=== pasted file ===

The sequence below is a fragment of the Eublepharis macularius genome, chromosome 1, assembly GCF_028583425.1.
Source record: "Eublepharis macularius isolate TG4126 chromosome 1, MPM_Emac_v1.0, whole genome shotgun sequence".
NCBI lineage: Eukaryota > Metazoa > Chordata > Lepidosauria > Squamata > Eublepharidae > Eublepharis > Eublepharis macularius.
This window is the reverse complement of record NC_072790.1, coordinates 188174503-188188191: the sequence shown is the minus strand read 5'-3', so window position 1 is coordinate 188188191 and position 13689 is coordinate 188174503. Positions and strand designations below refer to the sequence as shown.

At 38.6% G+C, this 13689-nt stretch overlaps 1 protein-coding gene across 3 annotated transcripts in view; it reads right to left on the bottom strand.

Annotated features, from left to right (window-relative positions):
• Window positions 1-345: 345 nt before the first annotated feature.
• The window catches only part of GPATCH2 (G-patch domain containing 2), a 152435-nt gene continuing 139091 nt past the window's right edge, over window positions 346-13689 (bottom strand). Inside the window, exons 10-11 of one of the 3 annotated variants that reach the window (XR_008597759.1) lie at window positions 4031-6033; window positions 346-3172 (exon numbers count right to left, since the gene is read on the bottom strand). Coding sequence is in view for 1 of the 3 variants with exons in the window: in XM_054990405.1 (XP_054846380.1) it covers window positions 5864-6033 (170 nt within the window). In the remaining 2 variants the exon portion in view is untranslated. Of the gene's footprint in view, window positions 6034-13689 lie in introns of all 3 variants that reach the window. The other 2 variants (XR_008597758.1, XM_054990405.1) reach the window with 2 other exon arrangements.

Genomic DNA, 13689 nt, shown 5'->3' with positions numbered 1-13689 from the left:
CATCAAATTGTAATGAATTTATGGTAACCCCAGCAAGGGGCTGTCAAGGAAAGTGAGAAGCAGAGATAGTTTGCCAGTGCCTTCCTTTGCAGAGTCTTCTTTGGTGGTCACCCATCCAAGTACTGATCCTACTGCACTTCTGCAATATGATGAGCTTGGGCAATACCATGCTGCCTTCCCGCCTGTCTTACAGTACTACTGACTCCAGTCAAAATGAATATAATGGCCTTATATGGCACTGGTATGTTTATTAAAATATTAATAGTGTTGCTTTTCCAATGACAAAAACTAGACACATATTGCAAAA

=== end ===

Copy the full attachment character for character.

The sequence below is a fragment of the Eublepharis macularius genome, chromosome 1, assembly GCF_028583425.1.
Source record: "Eublepharis macularius isolate TG4126 chromosome 1, MPM_Emac_v1.0, whole genome shotgun sequence".
NCBI lineage: Eukaryota > Metazoa > Chordata > Lepidosauria > Squamata > Eublepharidae > Eublepharis > Eublepharis macularius.
This window is the reverse complement of record NC_072790.1, coordinates 188174503-188188191: the sequence shown is the minus strand read 5'-3', so window position 1 is coordinate 188188191 and position 13689 is coordinate 188174503. Positions and strand designations below refer to the sequence as shown.

At 38.6% G+C, this 13689-nt stretch overlaps 1 protein-coding gene across 3 annotated transcripts in view; it reads right to left on the bottom strand.

Annotated features, from left to right (window-relative positions):
• Window positions 1-345: 345 nt before the first annotated feature.
• The window catches only part of GPATCH2 (G-patch domain containing 2), a 152435-nt gene continuing 139091 nt past the window's right edge, over window positions 346-13689 (bottom strand). Inside the window, exons 10-11 of one of the 3 annotated variants that reach the window (XR_008597759.1) lie at window positions 4031-6033; window positions 346-3172 (exon numbers count right to left, since the gene is read on the bottom strand). Coding sequence is in view for 1 of the 3 variants with exons in the window: in XM_054990405.1 (XP_054846380.1) it covers window positions 5864-6033 (170 nt within the window). In the remaining 2 variants the exon portion in view is untranslated. Of the gene's footprint in view, window positions 6034-13689 lie in introns of all 3 variants that reach the window. The other 2 variants (XR_008597758.1, XM_054990405.1) reach the window with 2 other exon arrangements.

Genomic DNA, 13689 nt, shown 5'->3' with positions numbered 1-13689 from the left:
CATCAAATTGTAATGAATTTATGGTAACCCCAGCAAGGGGCTGTCAAGGAAAGTGAGAAGCAGAGATAGTTTGCCAGTGCCTTCCTTTGCAGAGTCTTCTTTGGTGGTCACCCATCCAAGTACTGATCCTACTGCACTTCTGCAATATGATGAGCTTGGGCAATACCATGCTGCCTTCCCGCCTGTCTTACAGTACTACTGACTCCAGTCAAAATGAATATAATGGCCTTATATGGCACTGGTATGTTTATTAAAATATTAATAGTGTTGCTTTTCCAATGACAAAAACTAGACACATATTGCAAAA